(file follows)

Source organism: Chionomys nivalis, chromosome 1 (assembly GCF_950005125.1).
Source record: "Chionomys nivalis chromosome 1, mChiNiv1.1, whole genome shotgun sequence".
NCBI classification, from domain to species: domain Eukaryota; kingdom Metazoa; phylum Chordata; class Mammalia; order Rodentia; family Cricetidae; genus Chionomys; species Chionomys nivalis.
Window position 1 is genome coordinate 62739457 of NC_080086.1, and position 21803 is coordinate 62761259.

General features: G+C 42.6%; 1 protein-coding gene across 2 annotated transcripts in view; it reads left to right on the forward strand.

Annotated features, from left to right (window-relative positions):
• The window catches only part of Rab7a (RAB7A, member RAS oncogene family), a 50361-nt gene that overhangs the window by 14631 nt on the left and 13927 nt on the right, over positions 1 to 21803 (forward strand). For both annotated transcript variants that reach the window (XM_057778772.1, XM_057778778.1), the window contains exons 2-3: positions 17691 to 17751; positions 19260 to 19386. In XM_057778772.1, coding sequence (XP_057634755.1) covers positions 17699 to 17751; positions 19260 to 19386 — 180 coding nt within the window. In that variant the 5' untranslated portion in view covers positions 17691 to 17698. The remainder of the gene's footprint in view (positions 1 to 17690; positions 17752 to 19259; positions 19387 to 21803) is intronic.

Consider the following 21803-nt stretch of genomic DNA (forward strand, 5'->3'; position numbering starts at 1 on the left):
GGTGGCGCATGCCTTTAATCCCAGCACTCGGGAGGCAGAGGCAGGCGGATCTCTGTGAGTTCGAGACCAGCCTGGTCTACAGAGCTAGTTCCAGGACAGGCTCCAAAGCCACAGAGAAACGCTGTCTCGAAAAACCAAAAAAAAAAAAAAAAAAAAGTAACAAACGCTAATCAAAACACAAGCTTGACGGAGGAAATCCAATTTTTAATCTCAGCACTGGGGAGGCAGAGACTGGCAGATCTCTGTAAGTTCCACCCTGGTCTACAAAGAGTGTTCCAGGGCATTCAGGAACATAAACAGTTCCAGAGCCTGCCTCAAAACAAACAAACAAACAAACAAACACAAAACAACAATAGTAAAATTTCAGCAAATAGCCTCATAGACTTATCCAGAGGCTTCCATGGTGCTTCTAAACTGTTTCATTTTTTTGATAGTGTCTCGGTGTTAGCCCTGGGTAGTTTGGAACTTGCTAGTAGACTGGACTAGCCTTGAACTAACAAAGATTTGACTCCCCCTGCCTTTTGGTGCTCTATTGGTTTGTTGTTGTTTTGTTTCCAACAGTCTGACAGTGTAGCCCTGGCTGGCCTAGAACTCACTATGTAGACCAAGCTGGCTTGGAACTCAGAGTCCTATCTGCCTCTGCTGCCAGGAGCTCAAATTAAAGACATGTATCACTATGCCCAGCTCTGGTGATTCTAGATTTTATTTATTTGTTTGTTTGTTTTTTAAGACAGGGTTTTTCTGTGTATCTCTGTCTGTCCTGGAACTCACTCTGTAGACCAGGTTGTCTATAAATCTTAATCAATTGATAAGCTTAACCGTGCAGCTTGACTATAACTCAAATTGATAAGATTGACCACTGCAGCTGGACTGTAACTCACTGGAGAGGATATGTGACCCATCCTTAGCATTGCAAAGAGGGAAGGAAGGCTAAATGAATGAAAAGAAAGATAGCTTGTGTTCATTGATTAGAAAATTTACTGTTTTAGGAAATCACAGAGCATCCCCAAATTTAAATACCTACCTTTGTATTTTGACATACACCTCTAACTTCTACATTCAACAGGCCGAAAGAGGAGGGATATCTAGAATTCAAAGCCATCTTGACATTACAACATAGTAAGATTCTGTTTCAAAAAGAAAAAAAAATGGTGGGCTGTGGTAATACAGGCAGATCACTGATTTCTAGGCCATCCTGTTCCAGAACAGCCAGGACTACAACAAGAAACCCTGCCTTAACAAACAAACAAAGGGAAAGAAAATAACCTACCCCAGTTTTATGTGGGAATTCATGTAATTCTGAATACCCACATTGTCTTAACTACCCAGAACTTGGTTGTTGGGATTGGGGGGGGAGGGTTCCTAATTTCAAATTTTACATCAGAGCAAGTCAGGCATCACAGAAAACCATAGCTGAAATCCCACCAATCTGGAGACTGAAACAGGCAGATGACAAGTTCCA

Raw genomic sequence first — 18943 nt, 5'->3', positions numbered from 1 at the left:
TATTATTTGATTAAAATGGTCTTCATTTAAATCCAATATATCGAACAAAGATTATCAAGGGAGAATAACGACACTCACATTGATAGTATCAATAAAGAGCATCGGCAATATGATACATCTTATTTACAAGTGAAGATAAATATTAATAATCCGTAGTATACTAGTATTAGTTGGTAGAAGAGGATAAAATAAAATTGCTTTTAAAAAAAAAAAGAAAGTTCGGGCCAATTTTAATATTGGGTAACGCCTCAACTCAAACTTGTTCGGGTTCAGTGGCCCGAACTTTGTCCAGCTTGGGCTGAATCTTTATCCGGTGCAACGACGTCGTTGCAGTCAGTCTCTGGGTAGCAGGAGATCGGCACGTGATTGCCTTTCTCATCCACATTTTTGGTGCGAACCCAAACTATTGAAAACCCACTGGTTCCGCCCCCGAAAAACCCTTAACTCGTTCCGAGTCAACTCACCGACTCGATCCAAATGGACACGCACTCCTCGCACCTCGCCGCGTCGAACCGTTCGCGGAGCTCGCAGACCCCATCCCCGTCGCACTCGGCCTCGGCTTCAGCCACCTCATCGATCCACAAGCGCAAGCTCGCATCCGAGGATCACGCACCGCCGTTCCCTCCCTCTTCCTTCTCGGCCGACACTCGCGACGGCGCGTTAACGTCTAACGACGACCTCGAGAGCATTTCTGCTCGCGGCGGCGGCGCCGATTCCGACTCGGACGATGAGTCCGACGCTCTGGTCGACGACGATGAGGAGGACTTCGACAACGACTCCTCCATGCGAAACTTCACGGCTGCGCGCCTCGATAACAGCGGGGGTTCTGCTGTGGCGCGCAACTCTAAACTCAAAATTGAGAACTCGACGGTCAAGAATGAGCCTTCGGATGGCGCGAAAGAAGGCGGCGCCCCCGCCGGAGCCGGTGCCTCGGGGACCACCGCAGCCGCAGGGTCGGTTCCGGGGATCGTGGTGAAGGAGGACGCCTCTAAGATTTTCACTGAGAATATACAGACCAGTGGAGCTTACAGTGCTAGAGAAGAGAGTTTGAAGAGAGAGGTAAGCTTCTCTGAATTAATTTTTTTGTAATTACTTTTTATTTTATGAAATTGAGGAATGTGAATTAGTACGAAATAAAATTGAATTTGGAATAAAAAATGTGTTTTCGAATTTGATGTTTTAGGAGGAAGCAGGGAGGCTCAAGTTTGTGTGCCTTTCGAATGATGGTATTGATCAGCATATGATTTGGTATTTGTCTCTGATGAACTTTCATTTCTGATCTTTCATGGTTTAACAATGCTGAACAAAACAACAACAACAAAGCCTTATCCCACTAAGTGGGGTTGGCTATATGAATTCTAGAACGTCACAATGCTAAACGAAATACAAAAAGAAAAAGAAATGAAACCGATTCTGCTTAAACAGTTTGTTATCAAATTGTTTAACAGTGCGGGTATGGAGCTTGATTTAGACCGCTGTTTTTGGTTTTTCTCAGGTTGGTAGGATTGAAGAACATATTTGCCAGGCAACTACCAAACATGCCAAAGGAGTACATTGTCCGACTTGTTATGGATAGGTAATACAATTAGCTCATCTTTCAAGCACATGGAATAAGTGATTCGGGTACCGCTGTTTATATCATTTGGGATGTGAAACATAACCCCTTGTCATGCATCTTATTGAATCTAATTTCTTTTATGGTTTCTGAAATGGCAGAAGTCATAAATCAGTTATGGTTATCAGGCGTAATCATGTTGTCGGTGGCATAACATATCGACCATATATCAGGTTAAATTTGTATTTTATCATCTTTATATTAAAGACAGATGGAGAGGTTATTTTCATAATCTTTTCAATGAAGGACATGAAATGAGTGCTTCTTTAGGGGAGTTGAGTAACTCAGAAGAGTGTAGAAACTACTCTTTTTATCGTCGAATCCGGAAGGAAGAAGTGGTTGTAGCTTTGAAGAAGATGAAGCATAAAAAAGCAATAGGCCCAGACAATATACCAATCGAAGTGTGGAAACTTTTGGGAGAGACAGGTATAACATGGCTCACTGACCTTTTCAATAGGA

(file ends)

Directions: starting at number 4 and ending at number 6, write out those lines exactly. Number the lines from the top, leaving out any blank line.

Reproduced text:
Window position 1 is genome coordinate 62739457 of NC_080086.1, and position 21803 is coordinate 62761259.

General features: G+C 42.6%; 1 protein-coding gene across 2 annotated transcripts in view; it reads left to right on the forward strand.

Annotated features, from left to right (window-relative positions):